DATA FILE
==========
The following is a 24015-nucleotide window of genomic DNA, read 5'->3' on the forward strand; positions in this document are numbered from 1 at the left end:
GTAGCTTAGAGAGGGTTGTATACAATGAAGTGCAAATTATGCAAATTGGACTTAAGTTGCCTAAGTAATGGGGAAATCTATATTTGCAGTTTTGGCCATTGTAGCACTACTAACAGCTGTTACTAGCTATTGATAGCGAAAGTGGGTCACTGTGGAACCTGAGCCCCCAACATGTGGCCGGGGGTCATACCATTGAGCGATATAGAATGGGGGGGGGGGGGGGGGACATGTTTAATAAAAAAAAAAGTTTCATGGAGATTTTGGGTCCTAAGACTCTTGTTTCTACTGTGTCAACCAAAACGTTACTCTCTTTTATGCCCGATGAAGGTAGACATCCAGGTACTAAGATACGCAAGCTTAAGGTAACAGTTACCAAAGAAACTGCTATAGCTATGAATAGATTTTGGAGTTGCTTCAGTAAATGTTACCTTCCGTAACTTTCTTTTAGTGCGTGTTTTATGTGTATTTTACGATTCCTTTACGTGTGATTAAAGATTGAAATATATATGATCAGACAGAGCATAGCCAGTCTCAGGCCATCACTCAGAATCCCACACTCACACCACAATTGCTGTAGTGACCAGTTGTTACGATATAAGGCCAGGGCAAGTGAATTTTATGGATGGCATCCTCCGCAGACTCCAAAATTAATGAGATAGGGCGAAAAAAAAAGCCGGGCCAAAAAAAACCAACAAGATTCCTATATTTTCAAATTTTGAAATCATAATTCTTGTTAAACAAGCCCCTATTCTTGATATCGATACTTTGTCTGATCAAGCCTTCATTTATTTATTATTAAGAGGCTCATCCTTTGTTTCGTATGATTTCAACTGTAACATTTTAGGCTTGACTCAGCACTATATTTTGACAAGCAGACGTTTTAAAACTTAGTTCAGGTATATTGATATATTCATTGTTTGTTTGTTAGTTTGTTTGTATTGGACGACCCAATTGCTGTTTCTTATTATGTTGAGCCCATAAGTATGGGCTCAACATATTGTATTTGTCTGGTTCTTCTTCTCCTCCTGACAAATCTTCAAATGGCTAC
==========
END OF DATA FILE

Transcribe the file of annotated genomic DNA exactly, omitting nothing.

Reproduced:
The following is a 24015-nucleotide window of genomic DNA, read 5'->3' on the forward strand; positions in this document are numbered from 1 at the left end:
GTAGCTTAGAGAGGGTTGTATACAATGAAGTGCAAATTATGCAAATTGGACTTAAGTTGCCTAAGTAATGGGGAAATCTATATTTGCAGTTTTGGCCATTGTAGCACTACTAACAGCTGTTACTAGCTATTGATAGCGAAAGTGGGTCACTGTGGAACCTGAGCCCCCAACATGTGGCCGGGGGTCATACCATTGAGCGATATAGAATGGGGGGGGGGGGGGGGGACATGTTTAATAAAAAAAAAAGTTTCATGGAGATTTTGGGTCCTAAGACTCTTGTTTCTACTGTGTCAACCAAAACGTTACTCTCTTTTATGCCCGATGAAGGTAGACATCCAGGTACTAAGATACGCAAGCTTAAGGTAACAGTTACCAAAGAAACTGCTATAGCTATGAATAGATTTTGGAGTTGCTTCAGTAAATGTTACCTTCCGTAACTTTCTTTTAGTGCGTGTTTTATGTGTATTTTACGATTCCTTTACGTGTGATTAAAGATTGAAATATATATGATCAGACAGAGCATAGCCAGTCTCAGGCCATCACTCAGAATCCCACACTCACACCACAATTGCTGTAGTGACCAGTTGTTACGATATAAGGCCAGGGCAAGTGAATTTTATGGATGGCATCCTCCGCAGACTCCAAAATTAATGAGATAGGGCGAAAAAAAAAGCCGGGCCAAAAAAAACCAACAAGATTCCTATATTTTCAAATTTTGAAATCATAATTCTTGTTAAACAAGCCCCTATTCTTGATATCGATACTTTGTCTGATCAAGCCTTCATTTATTTATTATTAAGAGGCTCATCCTTTGTTTCGTATGATTTCAACTGTAACATTTTAGGCTTGACTCAGCACTATATTTTGACAAGCAGACGTTTTAAAACTTAGTTCAGGTATATTGATATATTCATTGTTTGTTTGTTAGTTTGTTTGTATTGGACGACCCAATTGCTGTTTCTTATTATGTTGAGCCCATAAGTATGGGCTCAACATATTGTATTTGTCTGGTTCTTCTTCTCCTCCTGACAAATCTTCAAATGGCTAC